Cinncinnati Enquirer / Cinncinnati.Com
By James Pilcher
April 30, 2009
After 20 years with the State Department, including a stint as the ambassador to Venezuela, Charles S. Shapiro knows all the intricacies of international trade agreements and the macroeconomic arguments for and against them.
But to him, the issue boils down to issues such as roses and potato chips.
"Procter & Gamble makes Pringles, but there is a tariff of 20 percent in Colombia on processed food products … but at the same time, we import 70 percent of our flowers from Colombia , including the roses for Mother’s Day," said Shapiro in an interview this morning after he addressed the Global Center of Greater Cincinnati, a local group advocating international trade.
"What people have to understand is that Colombian and Panamanian products already enter the United States duty free. It’s not like we’re going to give them additional access," Shapiro said. "What these agreements do is that they would give us reciprocal access to Panama and Colombia’s markets. It would reduce their tariffs on products imported from the United States."
Shapiro is one of the main architects of proposed trade agreements with both Panama and Colombia now under discussion. He said the two deals could be consummated within 12 months, freeing up barriers for U.S. exports to those countries. But he also said that politicians, diplomats, economists and corporate leaders have done a poor job of selling the free trade agreement to everyday workers, and that the current recession and rising unemployment makes the discussion even more difficult.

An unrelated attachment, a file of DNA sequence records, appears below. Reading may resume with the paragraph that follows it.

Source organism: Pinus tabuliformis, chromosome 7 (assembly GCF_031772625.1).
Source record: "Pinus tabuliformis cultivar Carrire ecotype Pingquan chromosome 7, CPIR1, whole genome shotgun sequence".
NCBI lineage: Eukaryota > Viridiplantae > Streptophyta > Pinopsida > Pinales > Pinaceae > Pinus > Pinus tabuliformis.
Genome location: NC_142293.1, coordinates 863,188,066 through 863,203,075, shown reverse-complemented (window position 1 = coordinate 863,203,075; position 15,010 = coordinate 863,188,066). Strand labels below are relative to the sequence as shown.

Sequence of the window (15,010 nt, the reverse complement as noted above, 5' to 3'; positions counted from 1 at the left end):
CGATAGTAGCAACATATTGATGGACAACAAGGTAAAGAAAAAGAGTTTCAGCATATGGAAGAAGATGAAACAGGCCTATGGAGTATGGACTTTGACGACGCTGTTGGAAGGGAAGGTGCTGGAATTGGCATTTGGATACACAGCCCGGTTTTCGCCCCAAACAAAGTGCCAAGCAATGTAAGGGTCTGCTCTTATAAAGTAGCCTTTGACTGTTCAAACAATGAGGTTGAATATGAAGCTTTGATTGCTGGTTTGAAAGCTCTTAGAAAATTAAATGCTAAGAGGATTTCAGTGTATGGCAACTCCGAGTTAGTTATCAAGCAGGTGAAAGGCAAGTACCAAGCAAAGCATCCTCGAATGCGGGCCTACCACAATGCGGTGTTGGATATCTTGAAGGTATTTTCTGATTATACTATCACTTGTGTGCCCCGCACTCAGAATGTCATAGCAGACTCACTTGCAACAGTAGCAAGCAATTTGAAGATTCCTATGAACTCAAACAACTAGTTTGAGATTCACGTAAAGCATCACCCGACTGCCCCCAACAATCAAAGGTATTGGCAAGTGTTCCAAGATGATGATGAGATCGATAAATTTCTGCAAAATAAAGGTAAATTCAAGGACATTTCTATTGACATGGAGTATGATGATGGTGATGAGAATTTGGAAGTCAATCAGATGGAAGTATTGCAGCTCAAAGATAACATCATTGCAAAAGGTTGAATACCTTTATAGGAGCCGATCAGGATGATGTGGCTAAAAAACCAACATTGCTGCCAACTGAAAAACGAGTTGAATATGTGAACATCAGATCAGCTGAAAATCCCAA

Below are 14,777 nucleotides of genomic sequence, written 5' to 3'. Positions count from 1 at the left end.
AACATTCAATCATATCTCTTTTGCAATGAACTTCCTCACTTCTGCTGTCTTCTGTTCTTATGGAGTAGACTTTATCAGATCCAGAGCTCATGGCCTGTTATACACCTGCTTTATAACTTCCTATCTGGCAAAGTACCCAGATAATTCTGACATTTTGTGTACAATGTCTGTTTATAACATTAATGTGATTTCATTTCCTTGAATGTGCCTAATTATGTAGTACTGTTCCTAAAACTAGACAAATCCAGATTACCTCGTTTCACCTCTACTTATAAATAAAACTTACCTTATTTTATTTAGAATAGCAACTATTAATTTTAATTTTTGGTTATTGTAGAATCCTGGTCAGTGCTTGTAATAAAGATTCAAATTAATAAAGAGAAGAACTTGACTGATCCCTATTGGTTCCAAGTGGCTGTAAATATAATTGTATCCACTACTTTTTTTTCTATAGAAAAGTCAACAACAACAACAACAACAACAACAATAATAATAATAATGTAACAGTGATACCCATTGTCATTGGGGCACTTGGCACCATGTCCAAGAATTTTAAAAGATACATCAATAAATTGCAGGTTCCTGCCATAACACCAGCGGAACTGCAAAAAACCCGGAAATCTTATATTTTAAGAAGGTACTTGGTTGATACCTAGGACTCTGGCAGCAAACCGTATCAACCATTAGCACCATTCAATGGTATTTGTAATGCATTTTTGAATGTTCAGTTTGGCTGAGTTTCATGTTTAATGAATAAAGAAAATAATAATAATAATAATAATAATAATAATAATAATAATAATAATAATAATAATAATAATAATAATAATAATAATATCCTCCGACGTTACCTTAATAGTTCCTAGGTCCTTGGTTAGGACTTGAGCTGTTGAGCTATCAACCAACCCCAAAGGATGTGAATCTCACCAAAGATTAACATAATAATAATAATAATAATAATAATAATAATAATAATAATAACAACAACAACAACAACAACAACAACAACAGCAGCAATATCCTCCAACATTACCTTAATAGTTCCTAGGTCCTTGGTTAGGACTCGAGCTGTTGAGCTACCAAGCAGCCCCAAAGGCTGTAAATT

"If I go and talk to a business group, they’re in favor of free trade agreements, but if I go out and talk to ordinary American citizens, they are not," Shapiro said. "The fault is ours, the larger ours meaning not only the government, but businesses who don’t explain to their workers why trade is beneficial, academia, the media and to us as bureaucrats and politicians."
Shapiro is now the senior coordinator of the State Department’s western hemisphere free trade agreement task force, having previously served as the ambassador to Venezuela between 2002-2004, when he clashed many times with Venezuelan president Hugo Chavez. He said the recent Summit of the Americas, which wrapped up last week in Trinidad, showed the new more collaborative tone taken by the Obama administration toward Latin America.
"The American people do not understand trade. But we have not explained it in a way that people can understand it – we focus on the macroeconomic data, but all of us live in the microeconomic world and we have not come up with the language that will allow my mother’s next door neighbor to understand trade. Until that happens, it will continue to be a difficult conversation."